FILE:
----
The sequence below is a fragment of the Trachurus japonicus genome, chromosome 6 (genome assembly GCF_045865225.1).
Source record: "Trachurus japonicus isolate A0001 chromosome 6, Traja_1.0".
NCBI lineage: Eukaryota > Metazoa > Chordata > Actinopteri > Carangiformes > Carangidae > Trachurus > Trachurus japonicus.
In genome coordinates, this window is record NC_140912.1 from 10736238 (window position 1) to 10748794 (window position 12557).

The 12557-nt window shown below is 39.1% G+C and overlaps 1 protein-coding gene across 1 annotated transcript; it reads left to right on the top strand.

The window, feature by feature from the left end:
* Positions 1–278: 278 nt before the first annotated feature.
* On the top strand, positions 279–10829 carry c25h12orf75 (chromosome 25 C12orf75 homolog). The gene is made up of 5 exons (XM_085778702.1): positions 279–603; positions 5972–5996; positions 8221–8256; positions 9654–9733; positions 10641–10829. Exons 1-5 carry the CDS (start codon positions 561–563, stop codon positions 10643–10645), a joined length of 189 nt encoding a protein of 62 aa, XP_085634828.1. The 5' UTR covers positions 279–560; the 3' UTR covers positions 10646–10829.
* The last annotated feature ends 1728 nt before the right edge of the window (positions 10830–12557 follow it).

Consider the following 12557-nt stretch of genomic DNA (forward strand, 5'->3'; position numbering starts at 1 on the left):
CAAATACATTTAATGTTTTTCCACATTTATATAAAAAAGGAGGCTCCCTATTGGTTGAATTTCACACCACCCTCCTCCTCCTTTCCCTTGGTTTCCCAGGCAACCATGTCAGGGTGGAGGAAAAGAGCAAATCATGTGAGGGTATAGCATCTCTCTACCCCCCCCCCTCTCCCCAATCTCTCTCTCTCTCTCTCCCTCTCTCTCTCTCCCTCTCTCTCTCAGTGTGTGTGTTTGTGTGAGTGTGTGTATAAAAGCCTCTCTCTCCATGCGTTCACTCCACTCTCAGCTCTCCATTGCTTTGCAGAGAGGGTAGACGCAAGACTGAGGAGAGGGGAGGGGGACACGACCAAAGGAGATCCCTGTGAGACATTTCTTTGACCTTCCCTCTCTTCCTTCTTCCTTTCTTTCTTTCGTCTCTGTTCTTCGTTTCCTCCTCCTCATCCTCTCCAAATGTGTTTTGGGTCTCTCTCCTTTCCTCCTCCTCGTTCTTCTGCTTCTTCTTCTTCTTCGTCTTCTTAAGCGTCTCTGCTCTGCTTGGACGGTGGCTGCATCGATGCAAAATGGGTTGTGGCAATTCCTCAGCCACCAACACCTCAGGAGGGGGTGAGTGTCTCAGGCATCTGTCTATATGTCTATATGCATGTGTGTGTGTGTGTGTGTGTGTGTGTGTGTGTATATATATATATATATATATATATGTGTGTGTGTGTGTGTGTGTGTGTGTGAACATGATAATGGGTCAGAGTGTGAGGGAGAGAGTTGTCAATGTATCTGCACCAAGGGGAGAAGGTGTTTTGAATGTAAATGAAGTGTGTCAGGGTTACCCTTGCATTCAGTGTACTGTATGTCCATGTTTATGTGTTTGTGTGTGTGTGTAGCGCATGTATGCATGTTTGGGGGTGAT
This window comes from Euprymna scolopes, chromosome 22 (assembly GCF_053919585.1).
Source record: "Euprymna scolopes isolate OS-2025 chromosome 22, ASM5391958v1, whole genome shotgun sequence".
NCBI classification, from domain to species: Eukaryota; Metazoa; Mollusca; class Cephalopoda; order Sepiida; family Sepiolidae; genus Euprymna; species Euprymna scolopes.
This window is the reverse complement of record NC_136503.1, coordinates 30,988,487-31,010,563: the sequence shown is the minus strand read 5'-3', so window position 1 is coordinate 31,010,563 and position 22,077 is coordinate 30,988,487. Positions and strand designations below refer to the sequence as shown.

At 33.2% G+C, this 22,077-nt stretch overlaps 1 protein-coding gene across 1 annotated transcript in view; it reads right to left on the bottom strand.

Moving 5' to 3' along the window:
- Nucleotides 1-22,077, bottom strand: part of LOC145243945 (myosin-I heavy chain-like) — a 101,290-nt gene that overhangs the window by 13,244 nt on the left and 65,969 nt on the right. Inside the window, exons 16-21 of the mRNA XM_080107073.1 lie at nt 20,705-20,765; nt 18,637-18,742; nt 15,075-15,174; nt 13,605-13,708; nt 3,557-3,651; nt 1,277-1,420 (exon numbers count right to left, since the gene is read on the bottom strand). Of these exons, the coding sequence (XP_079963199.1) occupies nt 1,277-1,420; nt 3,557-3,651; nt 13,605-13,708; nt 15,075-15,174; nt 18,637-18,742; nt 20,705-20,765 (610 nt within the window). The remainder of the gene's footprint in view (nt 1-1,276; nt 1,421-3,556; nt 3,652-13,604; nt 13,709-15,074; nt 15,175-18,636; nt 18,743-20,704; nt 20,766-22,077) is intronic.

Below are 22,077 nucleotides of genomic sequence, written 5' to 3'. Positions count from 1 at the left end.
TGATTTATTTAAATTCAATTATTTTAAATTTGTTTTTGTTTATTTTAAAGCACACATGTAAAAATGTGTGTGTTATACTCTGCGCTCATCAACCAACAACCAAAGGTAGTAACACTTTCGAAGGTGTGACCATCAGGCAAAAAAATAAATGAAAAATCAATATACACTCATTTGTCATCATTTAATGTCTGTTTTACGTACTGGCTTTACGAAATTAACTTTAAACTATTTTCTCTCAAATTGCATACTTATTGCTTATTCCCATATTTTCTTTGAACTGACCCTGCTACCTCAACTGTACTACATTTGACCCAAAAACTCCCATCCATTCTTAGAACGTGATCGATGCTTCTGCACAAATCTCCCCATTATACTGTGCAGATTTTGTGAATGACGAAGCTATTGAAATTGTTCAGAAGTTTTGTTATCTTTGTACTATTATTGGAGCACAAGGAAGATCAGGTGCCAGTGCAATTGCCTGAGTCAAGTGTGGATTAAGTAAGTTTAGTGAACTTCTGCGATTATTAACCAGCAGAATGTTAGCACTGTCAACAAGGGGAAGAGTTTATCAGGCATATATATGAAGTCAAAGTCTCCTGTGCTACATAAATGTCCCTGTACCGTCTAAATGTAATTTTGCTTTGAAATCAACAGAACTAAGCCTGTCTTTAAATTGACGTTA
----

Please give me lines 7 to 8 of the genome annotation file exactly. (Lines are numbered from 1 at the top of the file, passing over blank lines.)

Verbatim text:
* Positions 1–278: 278 nt before the first annotated feature.
* On the top strand, positions 279–10829 carry c25h12orf75 (chromosome 25 C12orf75 homolog). The gene is made up of 5 exons (XM_085778702.1): positions 279–603; positions 5972–5996; positions 8221–8256; positions 9654–9733; positions 10641–10829. Exons 1-5 carry the CDS (start codon positions 561–563, stop codon positions 10643–10645), a joined length of 189 nt encoding a protein of 62 aa, XP_085634828.1. The 5' UTR covers positions 279–560; the 3' UTR covers positions 10646–10829.